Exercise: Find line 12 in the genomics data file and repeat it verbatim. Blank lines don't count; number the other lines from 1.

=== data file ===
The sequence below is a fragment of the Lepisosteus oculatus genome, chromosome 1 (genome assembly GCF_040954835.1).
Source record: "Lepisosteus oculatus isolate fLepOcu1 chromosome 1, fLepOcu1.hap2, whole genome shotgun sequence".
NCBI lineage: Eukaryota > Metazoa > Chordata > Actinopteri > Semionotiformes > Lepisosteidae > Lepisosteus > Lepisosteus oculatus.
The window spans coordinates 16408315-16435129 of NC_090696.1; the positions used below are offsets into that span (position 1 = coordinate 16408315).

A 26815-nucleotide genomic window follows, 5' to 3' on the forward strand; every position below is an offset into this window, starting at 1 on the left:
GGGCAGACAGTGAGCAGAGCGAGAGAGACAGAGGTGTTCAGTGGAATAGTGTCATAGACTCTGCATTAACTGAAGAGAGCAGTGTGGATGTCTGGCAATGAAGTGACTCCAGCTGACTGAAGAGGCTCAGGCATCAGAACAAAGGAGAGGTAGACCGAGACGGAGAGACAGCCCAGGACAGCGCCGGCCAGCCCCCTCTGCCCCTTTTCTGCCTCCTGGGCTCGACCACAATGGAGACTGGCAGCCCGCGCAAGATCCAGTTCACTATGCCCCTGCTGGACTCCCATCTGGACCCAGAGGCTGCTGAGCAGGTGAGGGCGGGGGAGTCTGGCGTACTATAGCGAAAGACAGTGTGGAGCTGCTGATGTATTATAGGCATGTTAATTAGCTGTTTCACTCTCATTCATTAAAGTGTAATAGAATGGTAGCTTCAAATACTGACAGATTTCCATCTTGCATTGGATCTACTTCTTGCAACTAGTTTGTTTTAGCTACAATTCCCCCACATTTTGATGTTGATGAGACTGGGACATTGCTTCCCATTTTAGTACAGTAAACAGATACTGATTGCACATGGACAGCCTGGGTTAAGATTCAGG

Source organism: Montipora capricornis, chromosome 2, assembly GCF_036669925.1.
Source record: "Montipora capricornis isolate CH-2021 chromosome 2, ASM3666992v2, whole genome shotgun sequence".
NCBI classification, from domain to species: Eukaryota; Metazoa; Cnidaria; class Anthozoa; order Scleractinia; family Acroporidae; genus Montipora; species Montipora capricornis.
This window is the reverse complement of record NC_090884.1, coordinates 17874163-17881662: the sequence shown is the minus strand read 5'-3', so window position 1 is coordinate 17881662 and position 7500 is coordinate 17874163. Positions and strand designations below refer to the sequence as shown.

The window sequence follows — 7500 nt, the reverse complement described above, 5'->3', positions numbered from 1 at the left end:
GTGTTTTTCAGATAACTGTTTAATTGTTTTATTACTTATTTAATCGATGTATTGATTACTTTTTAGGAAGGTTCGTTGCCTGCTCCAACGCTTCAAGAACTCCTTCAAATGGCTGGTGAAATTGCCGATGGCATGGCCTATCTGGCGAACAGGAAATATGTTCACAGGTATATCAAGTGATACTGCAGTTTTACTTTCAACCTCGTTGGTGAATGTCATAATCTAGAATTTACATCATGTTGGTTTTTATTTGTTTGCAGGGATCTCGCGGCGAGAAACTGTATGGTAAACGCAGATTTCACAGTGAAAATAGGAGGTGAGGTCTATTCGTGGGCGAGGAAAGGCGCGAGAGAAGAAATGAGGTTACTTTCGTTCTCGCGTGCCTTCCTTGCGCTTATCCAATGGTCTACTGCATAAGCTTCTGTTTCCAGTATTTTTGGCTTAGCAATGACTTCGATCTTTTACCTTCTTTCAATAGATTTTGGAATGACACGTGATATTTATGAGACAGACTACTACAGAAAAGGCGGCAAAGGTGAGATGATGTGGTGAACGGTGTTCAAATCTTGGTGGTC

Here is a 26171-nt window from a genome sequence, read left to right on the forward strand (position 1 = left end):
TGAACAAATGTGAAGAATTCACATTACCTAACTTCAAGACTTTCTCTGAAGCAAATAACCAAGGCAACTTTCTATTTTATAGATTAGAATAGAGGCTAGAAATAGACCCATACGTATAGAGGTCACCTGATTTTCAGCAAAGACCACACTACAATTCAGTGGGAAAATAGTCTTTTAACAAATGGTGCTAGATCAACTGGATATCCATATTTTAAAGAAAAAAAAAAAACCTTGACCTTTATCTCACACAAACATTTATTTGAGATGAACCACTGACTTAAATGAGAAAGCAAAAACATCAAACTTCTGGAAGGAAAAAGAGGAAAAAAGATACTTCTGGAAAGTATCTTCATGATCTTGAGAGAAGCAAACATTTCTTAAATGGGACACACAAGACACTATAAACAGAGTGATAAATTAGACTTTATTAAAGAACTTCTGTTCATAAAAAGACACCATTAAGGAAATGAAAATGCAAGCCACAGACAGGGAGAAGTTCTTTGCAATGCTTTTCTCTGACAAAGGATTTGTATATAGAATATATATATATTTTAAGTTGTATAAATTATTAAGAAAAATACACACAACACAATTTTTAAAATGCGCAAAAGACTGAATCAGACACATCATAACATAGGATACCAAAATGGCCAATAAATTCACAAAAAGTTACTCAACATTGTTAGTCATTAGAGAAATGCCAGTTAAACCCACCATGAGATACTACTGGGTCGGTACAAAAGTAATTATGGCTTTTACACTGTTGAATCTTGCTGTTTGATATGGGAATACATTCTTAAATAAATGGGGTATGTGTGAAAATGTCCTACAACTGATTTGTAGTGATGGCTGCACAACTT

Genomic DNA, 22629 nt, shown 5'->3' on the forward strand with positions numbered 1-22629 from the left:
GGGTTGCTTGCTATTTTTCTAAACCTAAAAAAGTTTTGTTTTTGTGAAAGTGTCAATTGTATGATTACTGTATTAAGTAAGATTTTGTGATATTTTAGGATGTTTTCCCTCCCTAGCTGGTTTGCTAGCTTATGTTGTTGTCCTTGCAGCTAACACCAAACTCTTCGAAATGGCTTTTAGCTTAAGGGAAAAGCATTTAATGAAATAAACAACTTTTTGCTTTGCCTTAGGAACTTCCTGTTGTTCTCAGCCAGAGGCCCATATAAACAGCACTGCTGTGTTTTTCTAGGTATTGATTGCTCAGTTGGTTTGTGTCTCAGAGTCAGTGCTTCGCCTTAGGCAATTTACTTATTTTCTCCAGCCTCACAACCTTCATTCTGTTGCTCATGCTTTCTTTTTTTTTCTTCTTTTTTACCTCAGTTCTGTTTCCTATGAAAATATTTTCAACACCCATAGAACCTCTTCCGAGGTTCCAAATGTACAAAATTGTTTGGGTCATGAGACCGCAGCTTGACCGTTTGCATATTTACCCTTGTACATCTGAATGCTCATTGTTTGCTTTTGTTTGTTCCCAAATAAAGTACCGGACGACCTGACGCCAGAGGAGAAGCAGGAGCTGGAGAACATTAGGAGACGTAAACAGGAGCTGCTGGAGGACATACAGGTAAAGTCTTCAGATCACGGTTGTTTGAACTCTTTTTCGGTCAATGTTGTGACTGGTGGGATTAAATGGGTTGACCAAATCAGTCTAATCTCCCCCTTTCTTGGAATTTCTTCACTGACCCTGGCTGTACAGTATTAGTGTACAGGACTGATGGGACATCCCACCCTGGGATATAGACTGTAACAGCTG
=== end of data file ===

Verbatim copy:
GTGTTTTTCAGATAACTGTTTAATTGTTTTATTACTTATTTAATCGATGTATTGATTACTTTTTAGGAAGGTTCGTTGCCTGCTCCAACGCTTCAAGAACTCCTTCAAATGGCTGGTGAAATTGCCGATGGCATGGCCTATCTGGCGAACAGGAAATATGTTCACAGGTATATCAAGTGATACTGCAGTTTTACTTTCAACCTCGTTGGTGAATGTCATAATCTAGAATTTACATCATGTTGGTTTTTATTTGTTTGCAGGGATCTCGCGGCGAGAAACTGTATGGTAAACGCAGATTTCACAGTGAAAATAGGAGGTGAGGTCTATTCGTGGGCGAGGAAAGGCGCGAGAGAAGAAATGAGGTTACTTTCGTTCTCGCGTGCCTTCCTTGCGCTTATCCAATGGTCTACTGCATAAGCTTCTGTTTCCAGTATTTTTGGCTTAGCAATGACTTCGATCTTTTACCTTCTTTCAATAGATTTTGGAATGACACGTGATATTTATGAGACAGACTACTACAGAAAAGGCGGCAAAGGTGAGATGATGTGGTGAACGGTGTTCAAATCTTGGTGGTC